Sunday, June 19, 2005

Mukhtaran Bibi

I initially conceived of this blog as a way to discuss difficult questions that lacked easy answers, hence the title, which alludes to vague meandering and an absence of direction. But I have found that there are always issues with easy answers that demand attention, and I figure what little light I can shed on those issues can only do good. So today I write about Mukhtaran Bibi, the Pakistani woman whose struggles against an oppressive and near-sighted regime have slowly caught the attention of humanists and democrats across the world.

She was the victim of a village-council sponsored gang rape in Pakistan, which is also a death sentence for many women who cannot bear to live with the attached public shame. She chose a different path, "fighting back, opening schools for boys and girls to try and affect social change." The courage and nobility of her struggle caught the attention of western NGOs, one of which, the Asian-American Network Against the Abuse of Women, wanted to bring her to the United States on a speaking tour. The government, under orders from Pervez Musharraf, emprisoned her, blocked her visa, destroyed her passport, sent her back to her village. As of now, there will be no speaking tour of the United States, no chance for this strikingly courageous woman to speak to American men and women about the terror that faces women in her country each and every day.

Now that you know the story, if you didn't already, I have two points to make about Musharraf and how he is making a mockery of his own administration and a mockery of our government.

First, Musharraf apparently banned Mukhtaran Bibi from leaving the country because she would ba a blight on the good Pakistani name, a public relations nightmare unfairly portraying the plight of women in Pakistan. But, he swears, he's on her side. So two cases present themselves: Either Musharraf is lying about being on her side, or he has no fucking clue about how to use PR. I really don't know that much about Musharraf, but either seems plausible. The first case doesn't need much explanation, and it also doesn't take much to see how a savvy politician and supporter of Mukhtaran Bibi could have used her story to strengthen Pakistan's image in the west. Send Mukhtaran Bibi on a government-sponsored tour of the United States! Let her say everything she has to say without fear of reprisals. Create a public trust that will take revenue from ticket sales and donations, along with matching funds from world governments, including Pakistan's, to create education programs and outreach centers to prevent ritualistic gang rapes from ever happening again. I mean, it's so flipping obvious that Musharraf must be lying about his support for Mukhtaran, or be so cowed by the Islamist fundamentalists in his country that he's powerless. (And if that's the case, then he's really not much of an ally in the war on terrorism, is he?)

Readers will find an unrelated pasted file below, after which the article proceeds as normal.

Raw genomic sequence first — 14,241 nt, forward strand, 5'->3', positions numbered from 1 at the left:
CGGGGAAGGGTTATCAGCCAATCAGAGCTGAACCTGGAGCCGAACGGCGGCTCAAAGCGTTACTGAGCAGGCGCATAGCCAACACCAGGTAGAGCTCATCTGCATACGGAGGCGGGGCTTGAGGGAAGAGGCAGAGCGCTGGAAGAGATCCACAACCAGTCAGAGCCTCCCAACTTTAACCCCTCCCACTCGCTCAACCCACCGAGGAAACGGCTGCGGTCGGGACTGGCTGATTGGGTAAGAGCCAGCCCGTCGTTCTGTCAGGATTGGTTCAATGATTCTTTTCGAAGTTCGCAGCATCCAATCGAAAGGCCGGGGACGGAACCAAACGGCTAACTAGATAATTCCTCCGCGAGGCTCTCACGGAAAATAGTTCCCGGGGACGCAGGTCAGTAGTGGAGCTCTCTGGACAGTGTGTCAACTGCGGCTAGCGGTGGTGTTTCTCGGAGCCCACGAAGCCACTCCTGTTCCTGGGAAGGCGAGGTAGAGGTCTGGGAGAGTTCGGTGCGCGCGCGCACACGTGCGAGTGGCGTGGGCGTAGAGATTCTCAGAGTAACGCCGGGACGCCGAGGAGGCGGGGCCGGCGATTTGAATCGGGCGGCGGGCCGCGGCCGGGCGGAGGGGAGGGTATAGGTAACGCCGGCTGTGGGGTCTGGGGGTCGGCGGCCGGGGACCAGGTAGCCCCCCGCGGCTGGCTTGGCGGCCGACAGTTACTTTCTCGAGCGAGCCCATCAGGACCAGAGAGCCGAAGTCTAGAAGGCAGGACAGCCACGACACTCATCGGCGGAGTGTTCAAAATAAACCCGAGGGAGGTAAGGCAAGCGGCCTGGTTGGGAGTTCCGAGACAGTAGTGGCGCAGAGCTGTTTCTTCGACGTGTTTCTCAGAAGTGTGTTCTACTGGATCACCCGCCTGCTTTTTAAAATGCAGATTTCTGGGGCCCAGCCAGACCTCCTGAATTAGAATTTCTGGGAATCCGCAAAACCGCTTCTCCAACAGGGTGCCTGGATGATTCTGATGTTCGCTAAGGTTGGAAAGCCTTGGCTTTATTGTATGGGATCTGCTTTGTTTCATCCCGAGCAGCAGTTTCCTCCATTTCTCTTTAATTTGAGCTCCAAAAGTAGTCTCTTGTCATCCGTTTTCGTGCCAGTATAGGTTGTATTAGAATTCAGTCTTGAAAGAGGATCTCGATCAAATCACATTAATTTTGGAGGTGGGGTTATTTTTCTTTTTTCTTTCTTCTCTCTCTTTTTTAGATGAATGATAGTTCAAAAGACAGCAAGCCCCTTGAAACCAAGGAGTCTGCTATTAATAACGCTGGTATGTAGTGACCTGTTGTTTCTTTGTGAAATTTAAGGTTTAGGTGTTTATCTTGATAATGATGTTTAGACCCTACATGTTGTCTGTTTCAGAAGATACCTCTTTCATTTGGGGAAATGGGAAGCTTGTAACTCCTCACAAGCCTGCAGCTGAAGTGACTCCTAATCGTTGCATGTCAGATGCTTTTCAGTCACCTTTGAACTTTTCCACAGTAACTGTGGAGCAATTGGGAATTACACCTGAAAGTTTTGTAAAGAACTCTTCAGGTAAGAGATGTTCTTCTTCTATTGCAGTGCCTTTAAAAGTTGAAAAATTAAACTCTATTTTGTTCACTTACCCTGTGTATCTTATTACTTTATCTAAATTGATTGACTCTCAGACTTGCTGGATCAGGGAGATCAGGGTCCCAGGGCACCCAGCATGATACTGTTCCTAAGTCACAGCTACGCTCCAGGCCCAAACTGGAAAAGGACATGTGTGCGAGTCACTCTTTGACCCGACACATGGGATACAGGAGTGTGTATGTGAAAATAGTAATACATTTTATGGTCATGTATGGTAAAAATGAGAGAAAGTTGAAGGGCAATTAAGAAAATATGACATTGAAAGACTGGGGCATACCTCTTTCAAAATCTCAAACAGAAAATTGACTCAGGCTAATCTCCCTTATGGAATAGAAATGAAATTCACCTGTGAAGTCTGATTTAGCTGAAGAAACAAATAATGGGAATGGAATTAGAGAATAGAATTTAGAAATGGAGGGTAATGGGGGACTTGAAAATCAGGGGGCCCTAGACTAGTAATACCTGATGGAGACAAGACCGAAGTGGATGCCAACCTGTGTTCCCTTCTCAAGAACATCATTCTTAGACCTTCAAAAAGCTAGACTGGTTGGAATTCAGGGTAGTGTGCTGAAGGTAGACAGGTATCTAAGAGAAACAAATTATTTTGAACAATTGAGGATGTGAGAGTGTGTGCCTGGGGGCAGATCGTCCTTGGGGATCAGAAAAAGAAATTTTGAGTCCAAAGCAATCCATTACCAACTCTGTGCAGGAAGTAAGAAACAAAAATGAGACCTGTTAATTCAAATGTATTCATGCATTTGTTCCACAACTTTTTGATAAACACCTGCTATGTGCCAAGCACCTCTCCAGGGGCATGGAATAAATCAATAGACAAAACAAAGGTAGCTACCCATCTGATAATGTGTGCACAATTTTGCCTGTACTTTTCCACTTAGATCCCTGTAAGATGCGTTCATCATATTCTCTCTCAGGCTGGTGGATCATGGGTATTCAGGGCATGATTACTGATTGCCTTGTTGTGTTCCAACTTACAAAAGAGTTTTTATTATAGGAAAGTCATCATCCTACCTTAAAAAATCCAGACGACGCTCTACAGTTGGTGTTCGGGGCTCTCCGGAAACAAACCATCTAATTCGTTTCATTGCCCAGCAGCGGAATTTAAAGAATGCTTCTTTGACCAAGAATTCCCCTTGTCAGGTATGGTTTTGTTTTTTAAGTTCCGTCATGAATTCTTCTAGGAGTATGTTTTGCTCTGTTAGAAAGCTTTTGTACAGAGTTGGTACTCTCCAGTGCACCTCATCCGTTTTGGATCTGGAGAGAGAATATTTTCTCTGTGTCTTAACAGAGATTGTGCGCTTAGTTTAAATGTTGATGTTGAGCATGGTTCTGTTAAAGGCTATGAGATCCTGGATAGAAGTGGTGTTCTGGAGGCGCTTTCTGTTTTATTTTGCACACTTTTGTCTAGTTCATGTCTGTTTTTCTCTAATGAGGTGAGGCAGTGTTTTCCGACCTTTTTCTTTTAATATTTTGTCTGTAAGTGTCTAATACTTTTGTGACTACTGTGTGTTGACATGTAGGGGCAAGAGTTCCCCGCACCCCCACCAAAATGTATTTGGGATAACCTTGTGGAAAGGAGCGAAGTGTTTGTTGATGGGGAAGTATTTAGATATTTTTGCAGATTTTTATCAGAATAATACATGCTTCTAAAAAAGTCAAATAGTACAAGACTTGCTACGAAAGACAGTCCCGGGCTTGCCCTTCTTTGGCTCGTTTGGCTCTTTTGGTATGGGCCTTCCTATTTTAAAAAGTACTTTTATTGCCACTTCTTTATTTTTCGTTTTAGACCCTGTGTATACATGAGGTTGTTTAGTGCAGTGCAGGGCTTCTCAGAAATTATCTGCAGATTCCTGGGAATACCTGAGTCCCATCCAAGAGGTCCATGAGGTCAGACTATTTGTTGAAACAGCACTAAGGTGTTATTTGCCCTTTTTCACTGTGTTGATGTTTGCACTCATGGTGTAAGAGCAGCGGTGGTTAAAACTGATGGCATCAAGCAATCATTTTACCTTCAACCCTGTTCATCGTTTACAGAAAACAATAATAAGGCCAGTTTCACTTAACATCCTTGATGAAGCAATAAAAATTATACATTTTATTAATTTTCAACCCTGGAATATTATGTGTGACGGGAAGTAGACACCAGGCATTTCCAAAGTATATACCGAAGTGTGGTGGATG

The second point I want to make is this. Musharraf and Pakistan are supposedly close allies in the war on "terrorism." What the hell is terrorism if it doesn't include the ritualistic gang raping of innocent women? Terrorism could be broadly defined as any violent or threatening act that promotes fear and disorder with the aim of overthrowing or blocking democracy. Gang-raping innocent women obviously fits that description. There is no democracy that does not promote the rights of all citizens, that does not protect them from brutalization and lawless, sadistic vigalantism. And there is no war on terror that does not root out and destroy that behavior. Men that would use autocratic, fictionalized Islamic law to rape a woman are no different from men who would reap destruction and kill innocent men and woman. They are cowardly, sadistic, cruel, and twisted. One of the less frequently heard criticisms of the war on terror, at least among main stream media types, is that it isn't broad enough. It doesn't understand terror's origins, its corrolaries, and, as Mukhtaran Bibi's shows, even ignores some of its most obvious and shocking manifestations. A war on terror that is literally a "war," and does not provide money for debt relief, economic development, the protection of women from vicious patriarchal regimes, is a sham. So we have a president who's allied himself with a man who ignores terrorism against his own citizens. This is our great ally in the war on terror.


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